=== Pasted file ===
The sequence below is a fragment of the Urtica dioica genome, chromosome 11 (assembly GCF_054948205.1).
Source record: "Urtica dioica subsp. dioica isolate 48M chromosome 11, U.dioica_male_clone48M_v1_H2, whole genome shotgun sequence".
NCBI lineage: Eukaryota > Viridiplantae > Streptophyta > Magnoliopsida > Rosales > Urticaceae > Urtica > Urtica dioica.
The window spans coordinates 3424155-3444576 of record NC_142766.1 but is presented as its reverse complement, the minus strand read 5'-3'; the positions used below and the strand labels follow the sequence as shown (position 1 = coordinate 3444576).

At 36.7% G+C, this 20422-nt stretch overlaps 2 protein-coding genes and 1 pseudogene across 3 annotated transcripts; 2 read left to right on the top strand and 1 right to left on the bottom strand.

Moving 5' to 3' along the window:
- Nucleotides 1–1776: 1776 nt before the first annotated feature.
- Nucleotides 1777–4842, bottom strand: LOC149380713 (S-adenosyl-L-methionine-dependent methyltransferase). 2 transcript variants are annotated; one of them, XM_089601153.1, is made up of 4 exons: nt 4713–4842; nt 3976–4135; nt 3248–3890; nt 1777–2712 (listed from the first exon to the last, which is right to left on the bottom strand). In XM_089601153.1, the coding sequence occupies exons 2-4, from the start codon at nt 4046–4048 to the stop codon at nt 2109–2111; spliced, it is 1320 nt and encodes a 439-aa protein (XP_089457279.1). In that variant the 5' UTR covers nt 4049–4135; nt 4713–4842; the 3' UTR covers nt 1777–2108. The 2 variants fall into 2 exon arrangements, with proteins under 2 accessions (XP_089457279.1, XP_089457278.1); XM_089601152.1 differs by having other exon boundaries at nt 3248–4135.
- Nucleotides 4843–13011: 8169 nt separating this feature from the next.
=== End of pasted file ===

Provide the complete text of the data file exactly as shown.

The sequence below is a fragment of the Urtica dioica genome, chromosome 11 (assembly GCF_054948205.1).
Source record: "Urtica dioica subsp. dioica isolate 48M chromosome 11, U.dioica_male_clone48M_v1_H2, whole genome shotgun sequence".
NCBI lineage: Eukaryota > Viridiplantae > Streptophyta > Magnoliopsida > Rosales > Urticaceae > Urtica > Urtica dioica.
The window spans coordinates 3424155-3444576 of record NC_142766.1 but is presented as its reverse complement, the minus strand read 5'-3'; the positions used below and the strand labels follow the sequence as shown (position 1 = coordinate 3444576).

At 36.7% G+C, this 20422-nt stretch overlaps 2 protein-coding genes and 1 pseudogene across 3 annotated transcripts; 2 read left to right on the top strand and 1 right to left on the bottom strand.

Moving 5' to 3' along the window:
- Nucleotides 1–1776: 1776 nt before the first annotated feature.
- Nucleotides 1777–4842, bottom strand: LOC149380713 (S-adenosyl-L-methionine-dependent methyltransferase). 2 transcript variants are annotated; one of them, XM_089601153.1, is made up of 4 exons: nt 4713–4842; nt 3976–4135; nt 3248–3890; nt 1777–2712 (listed from the first exon to the last, which is right to left on the bottom strand). In XM_089601153.1, the coding sequence occupies exons 2-4, from the start codon at nt 4046–4048 to the stop codon at nt 2109–2111; spliced, it is 1320 nt and encodes a 439-aa protein (XP_089457279.1). In that variant the 5' UTR covers nt 4049–4135; nt 4713–4842; the 3' UTR covers nt 1777–2108. The 2 variants fall into 2 exon arrangements, with proteins under 2 accessions (XP_089457279.1, XP_089457278.1); XM_089601152.1 differs by having other exon boundaries at nt 3248–4135.
- Nucleotides 4843–13011: 8169 nt separating this feature from the next.